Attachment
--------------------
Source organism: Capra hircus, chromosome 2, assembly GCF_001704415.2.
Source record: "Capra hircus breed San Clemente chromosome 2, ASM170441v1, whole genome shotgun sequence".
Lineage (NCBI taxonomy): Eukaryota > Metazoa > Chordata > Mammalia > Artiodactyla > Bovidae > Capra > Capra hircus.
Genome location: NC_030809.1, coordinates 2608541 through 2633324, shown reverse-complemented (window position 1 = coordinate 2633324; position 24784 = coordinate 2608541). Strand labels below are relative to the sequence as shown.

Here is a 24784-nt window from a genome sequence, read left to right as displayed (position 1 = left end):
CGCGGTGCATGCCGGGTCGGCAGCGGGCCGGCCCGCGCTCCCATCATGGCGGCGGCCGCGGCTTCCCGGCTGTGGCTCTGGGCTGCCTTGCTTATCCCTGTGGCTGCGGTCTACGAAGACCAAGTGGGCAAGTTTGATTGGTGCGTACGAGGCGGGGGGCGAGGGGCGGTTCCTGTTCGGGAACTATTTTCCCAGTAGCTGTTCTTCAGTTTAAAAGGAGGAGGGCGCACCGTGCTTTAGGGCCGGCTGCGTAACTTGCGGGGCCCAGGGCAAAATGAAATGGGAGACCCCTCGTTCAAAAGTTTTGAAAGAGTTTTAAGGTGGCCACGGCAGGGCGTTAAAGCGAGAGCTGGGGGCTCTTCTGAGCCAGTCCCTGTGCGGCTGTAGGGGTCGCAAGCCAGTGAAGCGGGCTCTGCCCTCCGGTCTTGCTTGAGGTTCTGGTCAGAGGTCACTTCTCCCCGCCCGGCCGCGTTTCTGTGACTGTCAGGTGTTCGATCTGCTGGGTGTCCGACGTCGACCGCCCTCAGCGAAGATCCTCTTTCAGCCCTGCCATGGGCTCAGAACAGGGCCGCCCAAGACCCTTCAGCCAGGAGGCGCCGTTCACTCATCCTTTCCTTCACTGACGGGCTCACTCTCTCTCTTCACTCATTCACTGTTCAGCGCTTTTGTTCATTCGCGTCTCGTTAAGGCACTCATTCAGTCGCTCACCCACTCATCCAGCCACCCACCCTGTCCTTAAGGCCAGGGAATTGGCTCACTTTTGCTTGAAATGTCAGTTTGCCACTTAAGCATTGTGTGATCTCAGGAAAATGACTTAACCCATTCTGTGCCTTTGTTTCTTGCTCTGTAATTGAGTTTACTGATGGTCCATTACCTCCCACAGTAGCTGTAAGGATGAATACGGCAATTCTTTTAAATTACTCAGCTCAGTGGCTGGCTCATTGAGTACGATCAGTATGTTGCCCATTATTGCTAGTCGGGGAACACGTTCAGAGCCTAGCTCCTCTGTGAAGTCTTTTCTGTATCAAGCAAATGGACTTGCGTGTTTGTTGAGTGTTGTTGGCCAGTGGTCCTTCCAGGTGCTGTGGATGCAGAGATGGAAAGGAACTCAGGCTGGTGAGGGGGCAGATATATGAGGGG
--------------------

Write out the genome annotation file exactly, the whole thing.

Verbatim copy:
Source organism: Capra hircus, chromosome 2, assembly GCF_001704415.2.
Source record: "Capra hircus breed San Clemente chromosome 2, ASM170441v1, whole genome shotgun sequence".
Lineage (NCBI taxonomy): Eukaryota > Metazoa > Chordata > Mammalia > Artiodactyla > Bovidae > Capra > Capra hircus.
Genome location: NC_030809.1, coordinates 2608541 through 2633324, shown reverse-complemented (window position 1 = coordinate 2633324; position 24784 = coordinate 2608541). Strand labels below are relative to the sequence as shown.

Here is a 24784-nt window from a genome sequence, read left to right as displayed (position 1 = left end):
CGCGGTGCATGCCGGGTCGGCAGCGGGCCGGCCCGCGCTCCCATCATGGCGGCGGCCGCGGCTTCCCGGCTGTGGCTCTGGGCTGCCTTGCTTATCCCTGTGGCTGCGGTCTACGAAGACCAAGTGGGCAAGTTTGATTGGTGCGTACGAGGCGGGGGGCGAGGGGCGGTTCCTGTTCGGGAACTATTTTCCCAGTAGCTGTTCTTCAGTTTAAAAGGAGGAGGGCGCACCGTGCTTTAGGGCCGGCTGCGTAACTTGCGGGGCCCAGGGCAAAATGAAATGGGAGACCCCTCGTTCAAAAGTTTTGAAAGAGTTTTAAGGTGGCCACGGCAGGGCGTTAAAGCGAGAGCTGGGGGCTCTTCTGAGCCAGTCCCTGTGCGGCTGTAGGGGTCGCAAGCCAGTGAAGCGGGCTCTGCCCTCCGGTCTTGCTTGAGGTTCTGGTCAGAGGTCACTTCTCCCCGCCCGGCCGCGTTTCTGTGACTGTCAGGTGTTCGATCTGCTGGGTGTCCGACGTCGACCGCCCTCAGCGAAGATCCTCTTTCAGCCCTGCCATGGGCTCAGAACAGGGCCGCCCAAGACCCTTCAGCCAGGAGGCGCCGTTCACTCATCCTTTCCTTCACTGACGGGCTCACTCTCTCTCTTCACTCATTCACTGTTCAGCGCTTTTGTTCATTCGCGTCTCGTTAAGGCACTCATTCAGTCGCTCACCCACTCATCCAGCCACCCACCCTGTCCTTAAGGCCAGGGAATTGGCTCACTTTTGCTTGAAATGTCAGTTTGCCACTTAAGCATTGTGTGATCTCAGGAAAATGACTTAACCCATTCTGTGCCTTTGTTTCTTGCTCTGTAATTGAGTTTACTGATGGTCCATTACCTCCCACAGTAGCTGTAAGGATGAATACGGCAATTCTTTTAAATTACTCAGCTCAGTGGCTGGCTCATTGAGTACGATCAGTATGTTGCCCATTATTGCTAGTCGGGGAACACGTTCAGAGCCTAGCTCCTCTGTGAAGTCTTTTCTGTATCAAGCAAATGGACTTGCGTGTTTGTTGAGTGTTGTTGGCCAGTGGTCCTTCCAGGTGCTGTGGATGCAGAGATGGAAAGGAACTCAGGCTGGTGAGGGGGCAGATATATGAGGGG